Report highlights inequalities and hidden suffering among people living with breast cancer

Report highlights inequalities and hidden suffering among people living with breast cancer

Many people with breast cancer ‘systematically left behind’, say researchers

Woman wrapped in white towel checking her breast for signs of cancer

Experts predict 3 million new cases a year of breast cancer worldwide by 2040 and a million deaths, with people living in low- and middle-income countries disproportionately affected. Despite major advances in the diagnosis and treatment, inequalities mean that many women worldwide still experience significant suffering related to physical symptoms, emotional despair, and financial burden.

These are among the conclusions of the new Lancet Commission, led by Professor Charlotte Coles from the University of Cambridge, which sets out recommendations to tackle these urgent challenges in breast cancer. The Commission builds on previous evidence, presents new data, and integrates patient voices to shed light on a large unseen burden.

"Recent improvements in breast cancer survival represent a great success of modern medicine. However, we can’t ignore how many patients are being systematically left behind."

Professor Charlotte Coles, University of Cambridge and Cambridge University Hospitals NHS Foundation Trust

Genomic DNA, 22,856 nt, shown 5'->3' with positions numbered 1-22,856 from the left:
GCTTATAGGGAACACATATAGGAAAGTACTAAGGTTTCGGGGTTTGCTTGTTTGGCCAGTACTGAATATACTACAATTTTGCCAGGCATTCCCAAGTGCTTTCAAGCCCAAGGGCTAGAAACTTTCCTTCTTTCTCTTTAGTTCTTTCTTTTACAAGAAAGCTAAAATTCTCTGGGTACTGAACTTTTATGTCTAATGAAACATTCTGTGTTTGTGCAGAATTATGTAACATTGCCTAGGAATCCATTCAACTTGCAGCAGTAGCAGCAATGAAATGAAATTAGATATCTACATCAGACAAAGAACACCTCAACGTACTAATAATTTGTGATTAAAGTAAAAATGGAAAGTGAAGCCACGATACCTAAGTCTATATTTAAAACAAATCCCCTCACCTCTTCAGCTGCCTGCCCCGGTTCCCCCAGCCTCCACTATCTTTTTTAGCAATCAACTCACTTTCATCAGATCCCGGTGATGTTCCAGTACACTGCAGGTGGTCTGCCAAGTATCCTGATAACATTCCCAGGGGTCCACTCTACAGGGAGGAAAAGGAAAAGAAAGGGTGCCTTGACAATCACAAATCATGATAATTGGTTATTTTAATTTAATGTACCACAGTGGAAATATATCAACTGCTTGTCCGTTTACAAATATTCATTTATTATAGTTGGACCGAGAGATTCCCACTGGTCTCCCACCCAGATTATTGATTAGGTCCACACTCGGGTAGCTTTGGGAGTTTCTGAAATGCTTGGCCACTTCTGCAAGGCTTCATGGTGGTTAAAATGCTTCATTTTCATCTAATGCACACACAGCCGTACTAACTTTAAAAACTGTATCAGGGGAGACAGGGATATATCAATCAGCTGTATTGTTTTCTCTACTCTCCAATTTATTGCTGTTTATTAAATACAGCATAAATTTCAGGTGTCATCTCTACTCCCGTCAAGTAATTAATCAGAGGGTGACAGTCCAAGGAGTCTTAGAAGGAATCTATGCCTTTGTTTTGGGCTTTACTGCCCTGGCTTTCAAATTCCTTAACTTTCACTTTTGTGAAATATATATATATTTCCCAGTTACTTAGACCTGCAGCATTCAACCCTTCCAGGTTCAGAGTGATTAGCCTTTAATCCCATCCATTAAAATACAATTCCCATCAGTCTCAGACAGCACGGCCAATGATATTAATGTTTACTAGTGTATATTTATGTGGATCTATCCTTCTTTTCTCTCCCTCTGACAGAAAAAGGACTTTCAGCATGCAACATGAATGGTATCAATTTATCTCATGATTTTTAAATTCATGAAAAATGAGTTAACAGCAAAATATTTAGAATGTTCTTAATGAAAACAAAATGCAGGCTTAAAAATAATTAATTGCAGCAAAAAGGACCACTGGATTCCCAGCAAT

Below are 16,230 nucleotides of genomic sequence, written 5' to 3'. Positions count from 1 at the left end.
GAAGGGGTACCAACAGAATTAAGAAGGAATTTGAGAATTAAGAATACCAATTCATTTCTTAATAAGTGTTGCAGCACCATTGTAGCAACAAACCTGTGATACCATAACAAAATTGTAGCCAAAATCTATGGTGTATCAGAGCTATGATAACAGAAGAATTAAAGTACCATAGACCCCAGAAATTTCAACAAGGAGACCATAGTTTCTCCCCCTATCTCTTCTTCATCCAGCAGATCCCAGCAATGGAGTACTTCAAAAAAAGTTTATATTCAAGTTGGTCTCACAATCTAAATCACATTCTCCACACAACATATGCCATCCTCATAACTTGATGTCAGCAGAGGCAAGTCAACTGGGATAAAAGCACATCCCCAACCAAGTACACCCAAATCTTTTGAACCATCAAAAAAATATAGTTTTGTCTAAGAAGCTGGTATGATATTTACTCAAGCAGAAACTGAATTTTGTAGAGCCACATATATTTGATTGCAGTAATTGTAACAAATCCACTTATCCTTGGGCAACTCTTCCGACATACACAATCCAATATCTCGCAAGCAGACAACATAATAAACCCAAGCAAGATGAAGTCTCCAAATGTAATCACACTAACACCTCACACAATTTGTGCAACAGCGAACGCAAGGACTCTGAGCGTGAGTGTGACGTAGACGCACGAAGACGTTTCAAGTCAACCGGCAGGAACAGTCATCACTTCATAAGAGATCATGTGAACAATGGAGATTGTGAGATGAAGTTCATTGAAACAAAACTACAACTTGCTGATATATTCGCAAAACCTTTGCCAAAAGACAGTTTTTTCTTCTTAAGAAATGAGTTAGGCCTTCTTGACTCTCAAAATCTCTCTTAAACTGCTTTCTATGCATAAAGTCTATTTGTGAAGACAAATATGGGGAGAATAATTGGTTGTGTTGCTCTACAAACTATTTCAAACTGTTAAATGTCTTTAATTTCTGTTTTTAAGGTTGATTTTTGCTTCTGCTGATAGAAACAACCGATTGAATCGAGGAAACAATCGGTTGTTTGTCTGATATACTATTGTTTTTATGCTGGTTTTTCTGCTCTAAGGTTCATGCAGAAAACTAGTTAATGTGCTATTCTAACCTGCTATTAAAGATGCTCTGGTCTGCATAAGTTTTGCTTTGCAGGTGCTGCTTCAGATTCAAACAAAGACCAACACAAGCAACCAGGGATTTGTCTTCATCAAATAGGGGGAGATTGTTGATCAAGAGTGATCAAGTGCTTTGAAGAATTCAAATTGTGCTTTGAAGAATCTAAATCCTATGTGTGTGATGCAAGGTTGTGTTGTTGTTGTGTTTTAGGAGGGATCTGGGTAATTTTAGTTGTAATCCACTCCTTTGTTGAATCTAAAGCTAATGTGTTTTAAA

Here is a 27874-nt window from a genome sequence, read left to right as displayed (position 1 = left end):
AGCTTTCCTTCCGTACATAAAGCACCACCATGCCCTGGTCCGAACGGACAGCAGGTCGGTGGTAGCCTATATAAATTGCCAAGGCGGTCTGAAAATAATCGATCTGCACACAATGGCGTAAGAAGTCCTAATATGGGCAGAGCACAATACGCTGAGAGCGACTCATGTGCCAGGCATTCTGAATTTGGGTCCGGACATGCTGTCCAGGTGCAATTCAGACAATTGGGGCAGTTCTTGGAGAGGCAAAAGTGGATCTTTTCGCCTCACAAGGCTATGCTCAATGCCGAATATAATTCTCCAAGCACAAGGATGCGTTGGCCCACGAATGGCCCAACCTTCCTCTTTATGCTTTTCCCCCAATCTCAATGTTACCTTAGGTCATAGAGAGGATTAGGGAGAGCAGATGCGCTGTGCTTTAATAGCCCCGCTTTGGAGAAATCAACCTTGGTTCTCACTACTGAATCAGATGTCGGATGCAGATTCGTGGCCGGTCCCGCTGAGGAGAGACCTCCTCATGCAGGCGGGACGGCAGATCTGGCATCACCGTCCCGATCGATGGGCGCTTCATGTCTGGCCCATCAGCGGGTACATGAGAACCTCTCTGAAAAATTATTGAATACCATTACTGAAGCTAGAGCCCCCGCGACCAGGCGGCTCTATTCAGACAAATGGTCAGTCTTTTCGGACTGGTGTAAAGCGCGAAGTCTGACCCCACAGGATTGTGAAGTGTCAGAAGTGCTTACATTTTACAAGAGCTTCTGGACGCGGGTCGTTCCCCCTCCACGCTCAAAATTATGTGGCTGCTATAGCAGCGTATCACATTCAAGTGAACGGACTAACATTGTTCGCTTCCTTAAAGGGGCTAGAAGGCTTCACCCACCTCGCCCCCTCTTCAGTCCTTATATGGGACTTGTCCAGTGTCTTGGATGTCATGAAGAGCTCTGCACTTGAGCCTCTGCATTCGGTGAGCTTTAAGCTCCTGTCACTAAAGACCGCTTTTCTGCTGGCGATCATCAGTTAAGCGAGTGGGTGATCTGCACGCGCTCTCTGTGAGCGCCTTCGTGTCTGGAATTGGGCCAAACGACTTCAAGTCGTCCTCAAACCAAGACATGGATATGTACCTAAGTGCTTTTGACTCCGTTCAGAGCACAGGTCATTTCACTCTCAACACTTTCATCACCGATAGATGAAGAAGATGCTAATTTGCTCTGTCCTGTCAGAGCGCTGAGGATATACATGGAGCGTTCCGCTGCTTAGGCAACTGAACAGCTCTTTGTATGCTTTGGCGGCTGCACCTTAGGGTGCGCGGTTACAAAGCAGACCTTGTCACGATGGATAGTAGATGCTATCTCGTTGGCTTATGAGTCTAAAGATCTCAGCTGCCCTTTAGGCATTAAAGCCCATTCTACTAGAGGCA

Professor Coles added: "We hope that, by highlighting these inequities and hidden costs and suffering in breast cancer, they can be better recognised and addressed by health care professionals and policymakers in partnership with patients and the public around the world."

At the end of 2020, 7.8 million women were alive having been diagnosed with breast cancer in the previous five years. Progress in research and cancer management has led to a decrease of over 40% in breast cancer mortality in most high-income countries. Estimates suggest that global breast cancer incidence will rise from 2.3 million new cases in 2020 to over 3 million by 2040.

Although breast cancer is the most common cancer, gaps in knowledge continue to prevent effective action.

Professor Charlotte Coles talking to a colleague

Professor Charlotte Coles

Professor Charlotte Coles

A young breast cancer patient being helped by her male partner

Lack of information on number of people with metastatic breast cancer